On Tuesday we headed north to show off two beautiful small villages.  The first, Villanavette, was founded by Louis XIV with the purpose of making flags and tapestries.  It was a "factory town" with homes for the workers inside the town wall.  It continued to be a factory until 1953.  Now a few artists and other arty types live quietly in the tiny village.  Few tourists seem to know it and you can wander the grounds in silence except for the gentle breeze that always seems to blow.  However, on this day there was a commercial photo shoot with pretty models showing off very high trendy heels that seemed very out of place among the cobblestones.
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Breakfast of croissants in our garden.
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"Honor Work" marks the entrance.
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Steve, Mary, Kay and Tony but the center fountain.
Next we went further north to the Millau viaduct.  The bridge was built above a very wide and deep river canyon about 10 years ago.  It is famous for its engineering and its awesome architectural design.
My friend Linda had suggested that we visit La Couvertoirade, an old village not far from Millau.  Since her suggestions have always been outstanding we decided to check it out even though it was late afternoon by the time we got there.  Once again she was right!  I couldn't believe we'd never visited it before.  It is beautifully preserved, peaceful, and hardly a soul was there (except you could almost sense ghosts nearby).  We were sorry we didn't have more time to just sit quietly and absorb the quiet beauty of this place.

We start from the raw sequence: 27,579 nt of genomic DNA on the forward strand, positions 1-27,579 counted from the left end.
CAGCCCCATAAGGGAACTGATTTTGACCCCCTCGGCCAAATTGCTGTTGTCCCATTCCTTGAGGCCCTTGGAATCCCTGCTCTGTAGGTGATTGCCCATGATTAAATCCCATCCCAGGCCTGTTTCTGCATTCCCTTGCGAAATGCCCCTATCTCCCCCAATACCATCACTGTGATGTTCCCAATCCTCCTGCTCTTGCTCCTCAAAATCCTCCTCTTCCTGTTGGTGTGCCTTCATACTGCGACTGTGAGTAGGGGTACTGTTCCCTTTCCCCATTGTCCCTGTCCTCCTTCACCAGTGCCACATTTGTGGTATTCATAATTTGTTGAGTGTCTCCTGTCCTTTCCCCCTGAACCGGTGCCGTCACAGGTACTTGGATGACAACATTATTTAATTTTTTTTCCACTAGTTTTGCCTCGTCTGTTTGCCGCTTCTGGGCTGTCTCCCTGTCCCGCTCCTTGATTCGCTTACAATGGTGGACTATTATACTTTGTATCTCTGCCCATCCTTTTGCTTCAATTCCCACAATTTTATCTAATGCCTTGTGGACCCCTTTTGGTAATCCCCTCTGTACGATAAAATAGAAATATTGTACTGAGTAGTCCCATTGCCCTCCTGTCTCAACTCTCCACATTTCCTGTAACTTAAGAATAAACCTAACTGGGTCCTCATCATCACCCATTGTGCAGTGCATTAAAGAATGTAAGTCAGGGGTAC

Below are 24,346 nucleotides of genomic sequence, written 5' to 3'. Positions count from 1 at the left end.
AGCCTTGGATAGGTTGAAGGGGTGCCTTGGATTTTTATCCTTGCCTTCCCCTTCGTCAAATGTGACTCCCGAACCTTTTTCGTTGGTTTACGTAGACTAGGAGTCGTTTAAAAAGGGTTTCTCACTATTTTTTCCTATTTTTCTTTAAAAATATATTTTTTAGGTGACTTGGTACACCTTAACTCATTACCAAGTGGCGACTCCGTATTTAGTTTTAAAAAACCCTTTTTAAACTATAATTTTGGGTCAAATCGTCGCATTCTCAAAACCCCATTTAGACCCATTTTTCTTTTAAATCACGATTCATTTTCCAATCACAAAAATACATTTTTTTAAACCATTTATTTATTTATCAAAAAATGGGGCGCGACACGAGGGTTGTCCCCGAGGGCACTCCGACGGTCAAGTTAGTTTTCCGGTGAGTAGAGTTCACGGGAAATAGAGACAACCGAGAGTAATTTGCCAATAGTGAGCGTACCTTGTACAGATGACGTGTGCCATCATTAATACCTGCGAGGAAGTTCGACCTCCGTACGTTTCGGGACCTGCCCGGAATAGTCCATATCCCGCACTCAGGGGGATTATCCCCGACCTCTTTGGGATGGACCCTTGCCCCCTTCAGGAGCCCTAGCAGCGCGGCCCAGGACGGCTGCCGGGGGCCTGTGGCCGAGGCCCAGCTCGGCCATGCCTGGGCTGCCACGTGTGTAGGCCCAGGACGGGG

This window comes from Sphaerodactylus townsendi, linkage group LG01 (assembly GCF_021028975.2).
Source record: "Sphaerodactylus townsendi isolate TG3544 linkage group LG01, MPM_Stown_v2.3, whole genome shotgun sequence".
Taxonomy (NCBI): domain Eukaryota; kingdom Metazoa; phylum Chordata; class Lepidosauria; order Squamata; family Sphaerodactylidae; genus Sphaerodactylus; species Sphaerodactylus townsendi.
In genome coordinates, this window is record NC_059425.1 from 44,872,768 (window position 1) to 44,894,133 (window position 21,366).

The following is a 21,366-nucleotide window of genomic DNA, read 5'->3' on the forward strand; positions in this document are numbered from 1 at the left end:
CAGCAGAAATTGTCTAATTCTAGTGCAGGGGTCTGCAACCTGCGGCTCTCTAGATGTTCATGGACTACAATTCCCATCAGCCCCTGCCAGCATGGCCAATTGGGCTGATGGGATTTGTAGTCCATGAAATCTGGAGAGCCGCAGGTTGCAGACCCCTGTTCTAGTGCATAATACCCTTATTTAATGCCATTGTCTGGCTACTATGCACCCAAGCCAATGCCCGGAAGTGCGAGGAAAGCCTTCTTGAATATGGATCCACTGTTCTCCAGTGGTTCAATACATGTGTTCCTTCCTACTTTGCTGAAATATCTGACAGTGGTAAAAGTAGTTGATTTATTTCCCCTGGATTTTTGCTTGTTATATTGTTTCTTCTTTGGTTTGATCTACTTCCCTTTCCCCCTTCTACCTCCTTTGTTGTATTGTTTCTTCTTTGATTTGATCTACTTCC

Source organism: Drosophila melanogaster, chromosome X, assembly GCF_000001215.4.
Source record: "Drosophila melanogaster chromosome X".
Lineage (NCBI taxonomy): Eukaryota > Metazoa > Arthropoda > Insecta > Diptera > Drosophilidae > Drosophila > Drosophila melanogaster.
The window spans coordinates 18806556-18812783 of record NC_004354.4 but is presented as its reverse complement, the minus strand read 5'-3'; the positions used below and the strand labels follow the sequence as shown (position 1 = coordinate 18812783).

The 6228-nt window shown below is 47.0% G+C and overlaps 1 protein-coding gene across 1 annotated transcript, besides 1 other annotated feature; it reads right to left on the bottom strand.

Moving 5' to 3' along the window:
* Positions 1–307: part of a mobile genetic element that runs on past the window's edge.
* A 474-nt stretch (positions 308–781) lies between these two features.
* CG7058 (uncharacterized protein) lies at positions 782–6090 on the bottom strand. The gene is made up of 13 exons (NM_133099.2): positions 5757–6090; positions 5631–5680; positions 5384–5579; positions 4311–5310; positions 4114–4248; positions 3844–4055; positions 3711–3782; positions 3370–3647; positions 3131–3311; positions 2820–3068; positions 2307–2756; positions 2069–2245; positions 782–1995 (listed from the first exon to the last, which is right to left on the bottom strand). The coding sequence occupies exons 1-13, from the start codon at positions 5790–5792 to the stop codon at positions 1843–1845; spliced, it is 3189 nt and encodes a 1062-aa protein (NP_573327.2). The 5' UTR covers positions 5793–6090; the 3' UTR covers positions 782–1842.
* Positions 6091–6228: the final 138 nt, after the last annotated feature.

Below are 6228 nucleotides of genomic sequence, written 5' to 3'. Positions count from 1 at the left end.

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Remains of the old castle at La Couvertoirade.
Wednesday was also beautiful (very lucky as rain was predicted).   Everyone must go to Carcassone at least once, in my case its been about eight times but I still enjoy it (more at off-peak season like now) than during the summer.  The "cite" was the center of "The Midi" in medieval times.  This region was very tolerant of other religions and the Cathar religion grew.  I told my cousins the tales of the Cathars, the Crusade launched by the Pope and the French king to rid The Midi of this pesky religion that was Christian but believed the hierarchy of the Catholic Church was not needed in order to communicated with God.  The crusade was successful and the crusaders slaughtered thousands (20,000 in Beziers alone).  

Carcassonne decayed over time but some years ago it was fully restored and is a world heritage sight.  In the summer it is hard to appreciate due to the throngs of tourists and all the knick knack shops.  In October it is not crowded and you can really appreciate its beauty and history.  We even had a pleasant lunch inside the Cite.
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Entrance to Carcassone.